Disaster Recovery

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Be present and listen: Advice from a seasoned disaster responder

An older gentleman sitting at a table in a Canadian Red Cross vest and face masks.

When Dave Schiller decided it was time to retire after 30 years as a school counsellor in London, Ontario, he was looking for his next venture. He found it with the Canadian Red Cross.
“I wanted to retire to something and not just from something,” Dave explains.

An older gentleman sitting at a table in a Canadian Red Cross vest and face masks.

Time to help: Red Cross Volunteer Rudy Ambtman

Rudy standing in front of a dark background with a Canadian Red Cross vest on.

As volunteers, we all give what we can when we can. The Canadian Red Cross could not help those in need without this support and volunteer Rudy Ambtman from Manitoba has a lot to give.

Rudy standing in front of a dark background with a Canadian Red Cross vest on.

A little too close to home: a community member helps Red Cross following her evacuation

Barb standing in front of a large blanket with the Canadian Red Cross logo on it

On November 14, Barb Gagnon saw flood waters come very close to her house just outside of Princeton, British Columbia. She was evacuated to a friend’s house with her dog, Daisy, and it wasn't long before she decided to roll up her sleeves “in order to keep my sanity and keep busy,” she says.

Barb standing in front of a large blanket with the Canadian Red Cross logo on it

From Alberta Fire evacuee to Red Cross Responder for the B.C. Floods response

A man standing by an open suitcase with a mask on and wearing a Red Cross vest.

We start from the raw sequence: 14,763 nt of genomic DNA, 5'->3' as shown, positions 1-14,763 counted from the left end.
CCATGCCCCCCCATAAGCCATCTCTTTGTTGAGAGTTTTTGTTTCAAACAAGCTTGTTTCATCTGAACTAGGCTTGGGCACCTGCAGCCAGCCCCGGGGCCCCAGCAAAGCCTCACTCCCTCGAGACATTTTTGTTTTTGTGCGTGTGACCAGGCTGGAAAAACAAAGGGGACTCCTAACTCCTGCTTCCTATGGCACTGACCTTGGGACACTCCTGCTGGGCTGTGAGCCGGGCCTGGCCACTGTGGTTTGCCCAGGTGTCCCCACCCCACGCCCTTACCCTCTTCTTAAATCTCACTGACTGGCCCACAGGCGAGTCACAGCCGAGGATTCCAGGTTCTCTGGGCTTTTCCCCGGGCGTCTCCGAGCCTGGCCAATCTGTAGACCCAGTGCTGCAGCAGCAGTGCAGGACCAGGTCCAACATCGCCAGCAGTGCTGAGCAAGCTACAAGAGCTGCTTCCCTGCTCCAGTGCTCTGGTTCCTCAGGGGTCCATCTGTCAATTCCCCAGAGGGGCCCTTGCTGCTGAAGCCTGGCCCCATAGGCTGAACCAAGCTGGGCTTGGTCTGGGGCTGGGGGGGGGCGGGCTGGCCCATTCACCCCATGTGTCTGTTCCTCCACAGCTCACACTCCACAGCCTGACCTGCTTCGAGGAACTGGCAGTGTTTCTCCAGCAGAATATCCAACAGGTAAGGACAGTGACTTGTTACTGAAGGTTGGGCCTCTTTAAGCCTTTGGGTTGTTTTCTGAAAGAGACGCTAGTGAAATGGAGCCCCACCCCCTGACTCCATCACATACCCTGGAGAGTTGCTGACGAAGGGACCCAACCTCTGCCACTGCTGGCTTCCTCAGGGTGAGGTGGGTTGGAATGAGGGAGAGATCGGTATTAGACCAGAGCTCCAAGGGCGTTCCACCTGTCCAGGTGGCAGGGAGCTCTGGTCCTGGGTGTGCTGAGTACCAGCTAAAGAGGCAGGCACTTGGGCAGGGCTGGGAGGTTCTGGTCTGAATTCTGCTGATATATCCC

Brian Boyes is in Kamloops, British Columbia with the Canadian Red Cross as part of the logistics team at the Reception Centre for people evacuated from their homes. He knows what they are going through because he and his wife Angela were two of some 80,000 people who had to flee the wildfire that descended on Fort McMurray in 2016. 

A man standing by an open suitcase with a mask on and wearing a Red Cross vest.

2021 B.C. Floods: Home on the road - a year of supporting Canadians

A woman in a Red Cross vest sitting at a computer desk, smiling behind a mask

The longest stretch that Fran Carter has spent at home in Falher, Alberta this year is ten days. That’s because she has been going from disaster response to disaster response with the Canadian Red Cross – and wouldn’t have it any other way.

A woman in a Red Cross vest sitting at a computer desk, smiling behind a mask

In 10 minutes, your life can turn upside down.

A woman sitting at a desk with a Red Cross vest on and smiling

When lightning strikes, disaster can follow in mere minutes. Elizabeth, her husband, four children and family dog escaped a sudden home fire, and were grateful for the support of the Red Cross Personal Disaster Assistance Team in Prince Albert, SK. 

A woman sitting at a desk with a Red Cross vest on and smiling

Manitoban Garry Enns supports entire Honduras emergency health clinic deployment

Garry posing in front of a white tent being constructed behind him

Most Canadian Red Cross international emergency health clinic deployments last four weeks.  In fall 2020, however, Garry Enns of Manitoba was the first Canadian Red Cross humanitarian worker to support the clinic from start to finish.

Garry posing in front of a white tent being constructed behind him

Disaster planning when living with disabilities

Wheelchair sign on a concrete wall

For people living with disabilities, preparing for disasters will need to take into account personal needs, such as mobility before, during and after a disaster – especially if there’s no power.

Here are some tips for disaster planning when living with disabilities.

Wheelchair sign on a concrete wall

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About The Blog

The purpose of this blog, quite simply, is to talk. This blog is an opportunity for Red Cross staff, volunteers, supporters and friends to share stories about what is happening in your community and the important work you are doing. It is a tool that will help keep all of us connected.

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